• Double vision or strabismus may occur if both eyelids are not at the same level

A droopy upper eyelid is the hallmark of ptosis. But it can also cause visual obstruction, eye strain, and amblyopia if severe. Recognizing the symptoms early and getting prompt evaluation is advised.

Diagnosing Ptosis 

An ophthalmologist examines the eyes in detail to determine the cause and extent of ptosis. The exam includes: 

  • External Examination: Excess skin, inflammation, and structural defects are looked for. The palpebral fissure height is measured in the primary gaze with the patient relaxed. A marginal reflex distance of less than 2 mm from the light reflex to the upper lid margin indicates ptosis.
  • Levator Function: The patient looks up maximally, and the amount of eyelid excursion is measured. Less than 8 mm is considered poor function.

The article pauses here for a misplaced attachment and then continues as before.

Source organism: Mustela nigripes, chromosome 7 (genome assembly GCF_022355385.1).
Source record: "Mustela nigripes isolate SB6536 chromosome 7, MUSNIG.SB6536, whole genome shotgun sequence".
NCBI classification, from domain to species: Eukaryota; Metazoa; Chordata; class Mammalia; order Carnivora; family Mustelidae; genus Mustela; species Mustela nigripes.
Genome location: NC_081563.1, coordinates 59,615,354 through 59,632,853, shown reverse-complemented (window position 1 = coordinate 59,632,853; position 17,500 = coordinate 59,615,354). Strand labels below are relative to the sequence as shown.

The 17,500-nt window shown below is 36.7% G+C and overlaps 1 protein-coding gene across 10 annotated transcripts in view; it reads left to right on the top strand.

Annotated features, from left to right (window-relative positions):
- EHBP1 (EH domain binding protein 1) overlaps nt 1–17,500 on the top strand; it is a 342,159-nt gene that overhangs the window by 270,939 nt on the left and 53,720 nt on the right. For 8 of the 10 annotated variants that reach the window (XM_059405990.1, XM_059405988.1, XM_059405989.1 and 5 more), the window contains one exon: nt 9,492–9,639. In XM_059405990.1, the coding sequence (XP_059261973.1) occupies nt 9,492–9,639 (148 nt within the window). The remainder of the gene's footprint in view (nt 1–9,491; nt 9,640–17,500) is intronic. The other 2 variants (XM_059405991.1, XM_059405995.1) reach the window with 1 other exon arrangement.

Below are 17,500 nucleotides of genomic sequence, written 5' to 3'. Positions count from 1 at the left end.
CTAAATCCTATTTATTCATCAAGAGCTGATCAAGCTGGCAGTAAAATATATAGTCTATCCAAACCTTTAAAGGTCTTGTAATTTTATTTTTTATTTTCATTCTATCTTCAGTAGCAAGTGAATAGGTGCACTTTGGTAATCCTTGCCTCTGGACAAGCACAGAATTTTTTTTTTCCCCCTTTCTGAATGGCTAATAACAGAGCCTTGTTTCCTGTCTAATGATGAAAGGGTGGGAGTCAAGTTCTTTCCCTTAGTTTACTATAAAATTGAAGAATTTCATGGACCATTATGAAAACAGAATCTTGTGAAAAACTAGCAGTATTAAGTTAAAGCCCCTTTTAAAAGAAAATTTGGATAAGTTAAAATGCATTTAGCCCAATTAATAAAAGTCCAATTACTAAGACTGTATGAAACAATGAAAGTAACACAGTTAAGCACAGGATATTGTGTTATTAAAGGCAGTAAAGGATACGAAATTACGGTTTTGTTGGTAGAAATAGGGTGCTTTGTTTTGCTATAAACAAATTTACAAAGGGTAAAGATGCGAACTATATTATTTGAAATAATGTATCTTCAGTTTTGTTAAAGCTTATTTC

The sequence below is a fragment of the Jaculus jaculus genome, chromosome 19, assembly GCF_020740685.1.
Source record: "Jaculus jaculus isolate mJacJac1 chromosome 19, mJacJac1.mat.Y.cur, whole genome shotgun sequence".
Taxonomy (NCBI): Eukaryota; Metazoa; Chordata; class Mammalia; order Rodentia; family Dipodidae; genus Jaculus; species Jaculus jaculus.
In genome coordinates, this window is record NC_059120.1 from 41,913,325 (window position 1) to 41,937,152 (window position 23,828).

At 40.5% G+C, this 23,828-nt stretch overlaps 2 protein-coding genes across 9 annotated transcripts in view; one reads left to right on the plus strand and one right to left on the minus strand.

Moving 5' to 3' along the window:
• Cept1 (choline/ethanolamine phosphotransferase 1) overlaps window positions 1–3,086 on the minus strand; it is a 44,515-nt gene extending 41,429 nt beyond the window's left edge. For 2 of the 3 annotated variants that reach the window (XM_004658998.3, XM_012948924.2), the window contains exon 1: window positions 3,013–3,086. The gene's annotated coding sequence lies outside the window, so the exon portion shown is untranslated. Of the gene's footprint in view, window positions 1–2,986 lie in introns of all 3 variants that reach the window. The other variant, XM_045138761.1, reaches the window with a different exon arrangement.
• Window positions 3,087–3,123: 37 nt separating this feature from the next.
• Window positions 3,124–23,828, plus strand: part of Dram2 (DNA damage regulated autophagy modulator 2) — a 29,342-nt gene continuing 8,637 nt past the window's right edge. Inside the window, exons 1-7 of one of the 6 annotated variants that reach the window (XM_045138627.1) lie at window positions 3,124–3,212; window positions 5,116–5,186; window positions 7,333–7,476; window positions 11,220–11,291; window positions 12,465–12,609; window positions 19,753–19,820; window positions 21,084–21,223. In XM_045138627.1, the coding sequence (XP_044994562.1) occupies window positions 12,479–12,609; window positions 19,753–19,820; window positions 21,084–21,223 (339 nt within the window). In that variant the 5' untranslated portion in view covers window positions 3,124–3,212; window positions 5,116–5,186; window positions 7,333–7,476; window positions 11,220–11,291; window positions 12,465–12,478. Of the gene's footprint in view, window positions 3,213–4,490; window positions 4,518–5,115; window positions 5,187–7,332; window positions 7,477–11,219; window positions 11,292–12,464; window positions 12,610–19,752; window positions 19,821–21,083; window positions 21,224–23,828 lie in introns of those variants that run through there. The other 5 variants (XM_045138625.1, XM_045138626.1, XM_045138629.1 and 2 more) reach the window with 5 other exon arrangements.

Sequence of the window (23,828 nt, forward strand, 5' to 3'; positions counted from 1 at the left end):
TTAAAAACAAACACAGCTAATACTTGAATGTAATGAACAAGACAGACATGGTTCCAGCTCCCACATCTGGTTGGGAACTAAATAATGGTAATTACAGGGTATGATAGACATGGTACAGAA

• Eye Motility: Any restriction of eye movements, like double vision, is noted, which may indicate neurogenic ptosis.
  • Eyelid Crease: A high or absent crease may suggest levator dehiscence.
  • Vision Assessment: Visual acuity and amblyopia are tested.
  • Bell’s Phenomenon: Eyelid closing and upward rotation of the eyeball on attempted closure are tested. This protects the cornea if lagophthalmos or incomplete eyelid closure is present.
  • Manual Eyelid Elevation: The upper lid is manually lifted to assess improvement in vision.
  • Photography: Standardized photos may document the degree of ptosis for follow-up.
  • Imaging: CT or MRI scans may be done sometimes to look for underlying neurological causes.

A combination of external examination, levator function tests, eyelid measurements, and imaging help diagnose ptosis and reveal its underlying cause and severity. This facilitates planning and appropriate management.

Treatment Options For Ptosis 

The treatment options for ptosis include: 

  • Eyelid Crutches

These provide external mechanical support to lift the eyelid. Various crutches are available, such as: 

  • Temporary eyelid tape that is helpful for mild ptosis with levator function ≥ 4 mm
  • Transparent eyelid splints
  • Custom-designed external eyelid support devices